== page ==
Purpose of review
Vascular parkinsonism is a highly controversial concept since its first description by Critchley in 1929. There is no doubt that cerebrovascular disease can cause elements of parkinsonism. However, the extent of the spectrum of vascular parkinsonism remains quite imprecise. Here we review recent epidemiological, clinical, electrophysiological, morphological and functional brain imaging and pathological studies on ‘vascular parkinsonism’.
Epidemiological studies have demonstrated that vascular parkinsonism represents 3-5% of all cases of parkinsonism. The more specific clinical features are a history of stroke, lower body parkinsonism and poor levodopa response. Vascular risk factors are dominated by arterial hypertension, whereas others have been less evaluated. Vascular lesions within or outside the basal ganglia, unique and multiple, lacunae or territorial infarcts can be demonstrated by magnetic resonance imaging. Functional imaging of the dopaminergic pathway helps to differentiate vascular parkinsonism from idiopathic Parkinson's disease. However, none of these clinical or imaging criteria taken alone are specific for the diagnosis. A combination of convergent clinical and imaging clues are therefore necessary to improve the accuracy of the diagnosis, which is only certain when the pathology excludes underlying idiopathic Parkinson's disease.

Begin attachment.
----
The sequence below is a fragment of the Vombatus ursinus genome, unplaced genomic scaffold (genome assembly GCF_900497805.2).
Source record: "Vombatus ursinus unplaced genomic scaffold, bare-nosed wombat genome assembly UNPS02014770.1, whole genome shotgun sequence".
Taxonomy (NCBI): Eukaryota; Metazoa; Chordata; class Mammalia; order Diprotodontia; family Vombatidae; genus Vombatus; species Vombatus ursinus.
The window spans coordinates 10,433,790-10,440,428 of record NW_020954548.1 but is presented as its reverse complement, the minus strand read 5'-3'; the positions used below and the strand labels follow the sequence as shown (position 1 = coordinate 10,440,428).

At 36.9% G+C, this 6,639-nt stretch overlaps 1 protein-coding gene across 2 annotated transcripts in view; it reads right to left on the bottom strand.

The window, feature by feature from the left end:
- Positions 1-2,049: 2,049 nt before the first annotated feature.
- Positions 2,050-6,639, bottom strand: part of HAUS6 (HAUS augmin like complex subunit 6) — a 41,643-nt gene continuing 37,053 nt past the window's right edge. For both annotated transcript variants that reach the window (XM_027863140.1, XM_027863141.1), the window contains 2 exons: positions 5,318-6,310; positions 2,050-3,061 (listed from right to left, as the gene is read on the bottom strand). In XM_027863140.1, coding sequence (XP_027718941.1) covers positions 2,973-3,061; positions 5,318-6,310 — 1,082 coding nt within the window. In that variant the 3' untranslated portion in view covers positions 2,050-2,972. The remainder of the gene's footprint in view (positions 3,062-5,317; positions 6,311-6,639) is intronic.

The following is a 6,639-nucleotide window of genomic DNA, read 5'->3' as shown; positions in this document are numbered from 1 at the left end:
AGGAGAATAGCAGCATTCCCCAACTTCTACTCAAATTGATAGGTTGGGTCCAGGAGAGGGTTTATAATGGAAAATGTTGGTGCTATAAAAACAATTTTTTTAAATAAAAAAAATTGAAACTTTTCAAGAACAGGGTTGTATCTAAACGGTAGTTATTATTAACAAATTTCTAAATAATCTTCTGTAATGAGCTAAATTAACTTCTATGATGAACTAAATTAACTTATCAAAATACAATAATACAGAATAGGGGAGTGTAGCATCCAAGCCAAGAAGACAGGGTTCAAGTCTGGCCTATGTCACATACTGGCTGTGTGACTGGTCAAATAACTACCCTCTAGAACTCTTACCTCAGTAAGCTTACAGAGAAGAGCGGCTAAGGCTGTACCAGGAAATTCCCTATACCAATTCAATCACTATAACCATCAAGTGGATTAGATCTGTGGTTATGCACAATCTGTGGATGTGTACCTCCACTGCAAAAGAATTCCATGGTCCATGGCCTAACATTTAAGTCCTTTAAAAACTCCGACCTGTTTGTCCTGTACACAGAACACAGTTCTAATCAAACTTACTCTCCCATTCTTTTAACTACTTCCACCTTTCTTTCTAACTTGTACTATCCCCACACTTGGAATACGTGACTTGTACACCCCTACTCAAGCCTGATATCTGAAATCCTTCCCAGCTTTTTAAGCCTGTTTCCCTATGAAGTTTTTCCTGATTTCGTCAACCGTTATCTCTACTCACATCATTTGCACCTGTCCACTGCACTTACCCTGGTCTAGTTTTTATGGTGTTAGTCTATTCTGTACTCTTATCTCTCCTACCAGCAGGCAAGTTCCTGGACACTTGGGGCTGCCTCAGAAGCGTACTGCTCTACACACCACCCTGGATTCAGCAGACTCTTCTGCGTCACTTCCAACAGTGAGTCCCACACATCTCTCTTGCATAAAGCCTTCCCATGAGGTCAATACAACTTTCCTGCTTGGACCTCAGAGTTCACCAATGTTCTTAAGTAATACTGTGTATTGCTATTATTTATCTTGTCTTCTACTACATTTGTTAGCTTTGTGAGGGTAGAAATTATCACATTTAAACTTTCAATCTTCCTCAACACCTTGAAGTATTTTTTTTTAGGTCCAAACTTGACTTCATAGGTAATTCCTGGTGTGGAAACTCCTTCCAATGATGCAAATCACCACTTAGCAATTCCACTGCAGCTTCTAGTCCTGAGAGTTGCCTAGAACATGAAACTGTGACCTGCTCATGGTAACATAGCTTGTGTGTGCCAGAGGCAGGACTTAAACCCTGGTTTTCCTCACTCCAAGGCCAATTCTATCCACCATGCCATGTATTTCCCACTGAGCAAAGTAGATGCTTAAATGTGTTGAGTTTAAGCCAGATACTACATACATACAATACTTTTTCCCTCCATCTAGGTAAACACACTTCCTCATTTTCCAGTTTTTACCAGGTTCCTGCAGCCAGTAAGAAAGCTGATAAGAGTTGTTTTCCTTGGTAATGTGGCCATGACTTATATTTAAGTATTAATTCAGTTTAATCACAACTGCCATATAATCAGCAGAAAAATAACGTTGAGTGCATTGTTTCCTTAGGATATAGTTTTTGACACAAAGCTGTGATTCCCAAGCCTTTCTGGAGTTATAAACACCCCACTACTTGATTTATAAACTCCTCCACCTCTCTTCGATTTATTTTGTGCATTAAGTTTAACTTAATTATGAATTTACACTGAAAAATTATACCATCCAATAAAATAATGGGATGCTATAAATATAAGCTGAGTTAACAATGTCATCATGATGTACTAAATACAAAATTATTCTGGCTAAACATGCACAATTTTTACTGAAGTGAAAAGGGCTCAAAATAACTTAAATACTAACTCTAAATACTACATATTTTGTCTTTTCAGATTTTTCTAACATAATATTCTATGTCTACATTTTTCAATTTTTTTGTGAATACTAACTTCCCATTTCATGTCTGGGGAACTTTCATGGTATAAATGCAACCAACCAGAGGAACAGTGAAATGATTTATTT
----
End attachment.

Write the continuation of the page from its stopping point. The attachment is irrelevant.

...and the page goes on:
At present it remains unexplained why some patients develop vascular parkinsonism and others do not with the same apparent vascular lesion load. This will need further research along with the need to develop criteria to improve the accuracy of diagnosis of vascular parkinsonism. Vascular parkinsonism is also a research field on the relationships between vascular brain lesions and neurodegenerative disorders.